“People have adopted a love for this thing,” Soules told The Tyee, as we lounged with the project’s creators on one of the plush plastic mounds. “It was successful for that.
“They just broke through and started occupying it in ways we couldn’t have imagined!”
A few metres away, one of the taller Pop Rocks — more than a metre high — is covered in about five children. Two of them haul a third up by the feet, suspending him upside down. Another child slides down the other side, as a full-grown bearded adult leaps onto another form nearby as if it were a trampoline. A mother watches comfortably from under an umbrella’s shade, seated on one of the lower Pop Rocks.
“Is this an art project?” she asks. “It looks really cool.
“I like the umbrellas for shade, and people walking around. (The kids) seem happy. There is quite a bit of (public art in Vancouver), but this is very unusual and different. It gives a funner, funkier, up-beat feeling. It’s not something you see anywhere else.”
‘Like a living room here’
Set up from Aug. 15 until Sept. 3, the Pop Rocks opening featured a live DJ spinning records, and gave visitors a chance to meet the architectural experiment’s designers. Even the suppliers of the polystyrene foam pellets giving the installation its soft texture were on hand, lying back on their own reconfigured products.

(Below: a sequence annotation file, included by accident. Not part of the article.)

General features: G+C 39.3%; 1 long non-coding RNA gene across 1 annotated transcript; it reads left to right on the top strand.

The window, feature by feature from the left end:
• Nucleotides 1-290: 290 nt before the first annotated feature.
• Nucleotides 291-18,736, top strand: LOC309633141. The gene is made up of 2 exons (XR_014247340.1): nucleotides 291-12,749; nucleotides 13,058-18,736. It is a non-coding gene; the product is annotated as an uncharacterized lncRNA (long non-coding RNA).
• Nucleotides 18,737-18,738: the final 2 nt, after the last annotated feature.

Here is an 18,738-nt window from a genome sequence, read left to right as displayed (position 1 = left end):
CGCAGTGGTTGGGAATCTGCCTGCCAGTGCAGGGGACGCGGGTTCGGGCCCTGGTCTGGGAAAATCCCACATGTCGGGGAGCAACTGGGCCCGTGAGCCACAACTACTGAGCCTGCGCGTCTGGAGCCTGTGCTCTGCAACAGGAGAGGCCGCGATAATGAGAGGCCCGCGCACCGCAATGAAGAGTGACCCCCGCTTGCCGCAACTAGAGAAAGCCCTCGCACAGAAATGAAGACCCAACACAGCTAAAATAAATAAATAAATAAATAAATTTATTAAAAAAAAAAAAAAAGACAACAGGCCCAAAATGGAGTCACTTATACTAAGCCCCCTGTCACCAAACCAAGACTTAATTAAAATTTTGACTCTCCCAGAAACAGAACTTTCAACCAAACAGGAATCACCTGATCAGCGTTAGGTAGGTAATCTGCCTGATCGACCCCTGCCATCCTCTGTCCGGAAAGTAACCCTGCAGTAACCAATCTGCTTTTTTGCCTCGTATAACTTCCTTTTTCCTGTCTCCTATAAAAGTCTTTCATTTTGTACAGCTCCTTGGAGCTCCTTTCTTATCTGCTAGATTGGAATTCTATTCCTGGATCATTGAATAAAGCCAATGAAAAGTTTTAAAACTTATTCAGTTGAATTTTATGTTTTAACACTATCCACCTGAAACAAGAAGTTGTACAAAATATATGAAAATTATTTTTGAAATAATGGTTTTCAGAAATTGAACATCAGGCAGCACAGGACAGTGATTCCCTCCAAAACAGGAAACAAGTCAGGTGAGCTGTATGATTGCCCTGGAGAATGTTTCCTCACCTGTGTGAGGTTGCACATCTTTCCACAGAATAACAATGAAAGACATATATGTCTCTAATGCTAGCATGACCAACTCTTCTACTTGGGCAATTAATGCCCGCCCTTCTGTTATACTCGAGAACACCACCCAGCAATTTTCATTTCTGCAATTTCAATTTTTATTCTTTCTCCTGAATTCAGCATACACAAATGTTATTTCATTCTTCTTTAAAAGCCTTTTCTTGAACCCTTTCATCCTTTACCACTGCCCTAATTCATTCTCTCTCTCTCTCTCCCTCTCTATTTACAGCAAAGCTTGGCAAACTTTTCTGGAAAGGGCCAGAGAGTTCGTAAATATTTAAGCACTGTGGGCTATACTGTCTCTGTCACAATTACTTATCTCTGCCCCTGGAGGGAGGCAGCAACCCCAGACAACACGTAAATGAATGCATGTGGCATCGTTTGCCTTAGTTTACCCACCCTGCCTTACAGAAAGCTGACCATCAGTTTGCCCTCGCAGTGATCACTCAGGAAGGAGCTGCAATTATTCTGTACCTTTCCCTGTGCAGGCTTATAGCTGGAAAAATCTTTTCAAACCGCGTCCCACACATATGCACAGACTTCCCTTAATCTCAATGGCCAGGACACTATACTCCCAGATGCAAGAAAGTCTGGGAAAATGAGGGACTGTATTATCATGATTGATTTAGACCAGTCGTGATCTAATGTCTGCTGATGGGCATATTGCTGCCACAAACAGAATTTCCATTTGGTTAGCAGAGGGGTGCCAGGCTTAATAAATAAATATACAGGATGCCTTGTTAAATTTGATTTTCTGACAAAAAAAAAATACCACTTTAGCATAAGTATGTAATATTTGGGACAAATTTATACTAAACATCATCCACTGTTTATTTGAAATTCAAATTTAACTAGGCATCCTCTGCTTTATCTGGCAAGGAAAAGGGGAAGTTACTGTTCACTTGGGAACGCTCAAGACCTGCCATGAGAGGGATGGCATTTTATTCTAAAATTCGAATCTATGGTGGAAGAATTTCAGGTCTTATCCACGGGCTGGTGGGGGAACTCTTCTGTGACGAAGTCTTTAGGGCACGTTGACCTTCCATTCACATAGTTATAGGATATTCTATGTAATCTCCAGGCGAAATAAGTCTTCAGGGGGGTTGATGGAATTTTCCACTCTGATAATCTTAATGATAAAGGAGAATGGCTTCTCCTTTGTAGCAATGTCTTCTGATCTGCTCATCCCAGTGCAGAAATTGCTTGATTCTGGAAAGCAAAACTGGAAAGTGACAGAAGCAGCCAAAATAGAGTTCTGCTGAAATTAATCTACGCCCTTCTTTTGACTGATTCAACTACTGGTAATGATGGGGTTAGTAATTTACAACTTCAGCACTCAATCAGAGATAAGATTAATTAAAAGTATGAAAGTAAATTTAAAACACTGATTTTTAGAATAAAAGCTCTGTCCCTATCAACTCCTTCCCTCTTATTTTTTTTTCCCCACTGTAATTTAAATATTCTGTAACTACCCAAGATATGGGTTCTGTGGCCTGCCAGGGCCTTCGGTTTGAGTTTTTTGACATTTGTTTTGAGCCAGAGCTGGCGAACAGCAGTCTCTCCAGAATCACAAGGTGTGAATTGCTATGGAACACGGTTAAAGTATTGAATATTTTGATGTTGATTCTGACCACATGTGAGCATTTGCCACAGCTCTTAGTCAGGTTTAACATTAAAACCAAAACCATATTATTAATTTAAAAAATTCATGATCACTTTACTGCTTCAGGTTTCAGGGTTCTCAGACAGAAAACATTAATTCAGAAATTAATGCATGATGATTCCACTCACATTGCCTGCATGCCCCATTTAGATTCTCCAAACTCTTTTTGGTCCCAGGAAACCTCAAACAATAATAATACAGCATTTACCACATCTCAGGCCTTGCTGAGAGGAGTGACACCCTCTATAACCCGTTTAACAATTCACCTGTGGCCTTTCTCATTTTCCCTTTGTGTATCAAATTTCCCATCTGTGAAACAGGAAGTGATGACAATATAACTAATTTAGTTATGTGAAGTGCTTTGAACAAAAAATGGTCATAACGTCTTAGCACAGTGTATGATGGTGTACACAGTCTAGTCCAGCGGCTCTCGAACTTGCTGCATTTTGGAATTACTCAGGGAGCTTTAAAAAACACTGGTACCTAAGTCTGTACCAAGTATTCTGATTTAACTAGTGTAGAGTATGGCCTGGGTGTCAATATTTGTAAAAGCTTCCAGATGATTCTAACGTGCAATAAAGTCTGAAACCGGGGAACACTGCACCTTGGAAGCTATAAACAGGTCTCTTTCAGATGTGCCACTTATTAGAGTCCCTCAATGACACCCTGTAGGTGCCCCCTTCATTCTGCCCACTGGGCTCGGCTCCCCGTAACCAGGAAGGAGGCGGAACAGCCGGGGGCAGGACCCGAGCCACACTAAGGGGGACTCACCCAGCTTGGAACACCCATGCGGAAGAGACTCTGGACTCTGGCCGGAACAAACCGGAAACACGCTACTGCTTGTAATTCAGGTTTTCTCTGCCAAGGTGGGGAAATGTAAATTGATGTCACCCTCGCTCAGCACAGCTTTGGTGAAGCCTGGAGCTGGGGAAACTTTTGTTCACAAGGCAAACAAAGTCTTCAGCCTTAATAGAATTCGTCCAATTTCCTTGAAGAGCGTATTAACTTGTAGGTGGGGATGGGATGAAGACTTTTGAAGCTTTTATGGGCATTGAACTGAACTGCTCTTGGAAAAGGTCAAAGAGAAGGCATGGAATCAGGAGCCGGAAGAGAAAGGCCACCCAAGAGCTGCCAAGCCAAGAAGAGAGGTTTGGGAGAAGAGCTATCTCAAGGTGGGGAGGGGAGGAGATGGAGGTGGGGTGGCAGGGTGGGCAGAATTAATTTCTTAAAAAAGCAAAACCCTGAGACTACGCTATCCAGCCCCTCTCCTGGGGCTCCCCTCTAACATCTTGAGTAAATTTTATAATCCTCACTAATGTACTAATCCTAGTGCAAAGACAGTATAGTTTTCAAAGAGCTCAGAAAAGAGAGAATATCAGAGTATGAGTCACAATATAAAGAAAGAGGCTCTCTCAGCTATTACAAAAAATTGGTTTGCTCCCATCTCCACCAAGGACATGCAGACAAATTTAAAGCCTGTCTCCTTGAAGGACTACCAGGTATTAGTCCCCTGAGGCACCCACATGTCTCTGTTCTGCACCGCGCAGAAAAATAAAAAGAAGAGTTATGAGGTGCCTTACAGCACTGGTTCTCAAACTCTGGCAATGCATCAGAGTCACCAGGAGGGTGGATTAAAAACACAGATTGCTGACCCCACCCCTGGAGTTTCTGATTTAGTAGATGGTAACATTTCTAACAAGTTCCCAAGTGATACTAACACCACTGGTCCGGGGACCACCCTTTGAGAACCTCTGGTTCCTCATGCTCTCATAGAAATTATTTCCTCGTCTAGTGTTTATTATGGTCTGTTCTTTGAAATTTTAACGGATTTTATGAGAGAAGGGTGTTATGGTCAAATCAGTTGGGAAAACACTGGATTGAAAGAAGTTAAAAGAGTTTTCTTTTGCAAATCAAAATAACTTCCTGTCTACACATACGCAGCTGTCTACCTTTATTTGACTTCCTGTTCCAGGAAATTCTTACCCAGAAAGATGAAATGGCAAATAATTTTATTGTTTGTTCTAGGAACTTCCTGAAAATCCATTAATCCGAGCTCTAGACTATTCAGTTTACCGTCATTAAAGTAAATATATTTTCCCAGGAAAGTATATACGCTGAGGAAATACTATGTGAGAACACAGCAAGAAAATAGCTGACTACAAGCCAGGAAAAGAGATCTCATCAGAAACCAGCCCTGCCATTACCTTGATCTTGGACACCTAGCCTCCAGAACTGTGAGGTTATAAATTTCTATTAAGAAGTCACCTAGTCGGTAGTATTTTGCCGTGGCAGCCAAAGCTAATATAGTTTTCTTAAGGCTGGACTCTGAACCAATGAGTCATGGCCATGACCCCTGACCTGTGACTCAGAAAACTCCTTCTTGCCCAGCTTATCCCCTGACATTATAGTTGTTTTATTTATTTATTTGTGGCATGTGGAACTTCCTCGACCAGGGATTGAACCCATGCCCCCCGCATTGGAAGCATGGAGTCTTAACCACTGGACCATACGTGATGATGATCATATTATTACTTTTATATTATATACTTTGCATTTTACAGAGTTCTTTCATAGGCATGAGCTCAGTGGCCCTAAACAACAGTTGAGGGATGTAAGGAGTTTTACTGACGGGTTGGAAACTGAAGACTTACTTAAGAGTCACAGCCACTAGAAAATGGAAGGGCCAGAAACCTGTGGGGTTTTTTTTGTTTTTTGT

“It’s a good use of the recycle expended polystyrene,” says Hussam Kaddoura, from Mansonville Plastics Ltd. (MPL), lounging in the shade with his wife, Duaa Riyal, and co-worker Jack Liu. “It’s great to see they have a new way of using waste material — to have a new life for it.
“It’s like we’re in a living room here – usually people use bean bag (chairs) in their living rooms. To me, it’s a very comfortable environment for people to sit and relax.”
One thing Soules has noticed about Pop Rocks is the difference between tourists’ and locals’ reactions to what he describes as the project’s “undersea, pulpy, kelp-like” shapes. Tourists, he observed, tended to be remarkably accepting of bizarre public art. The locals took some convincing, it seemed.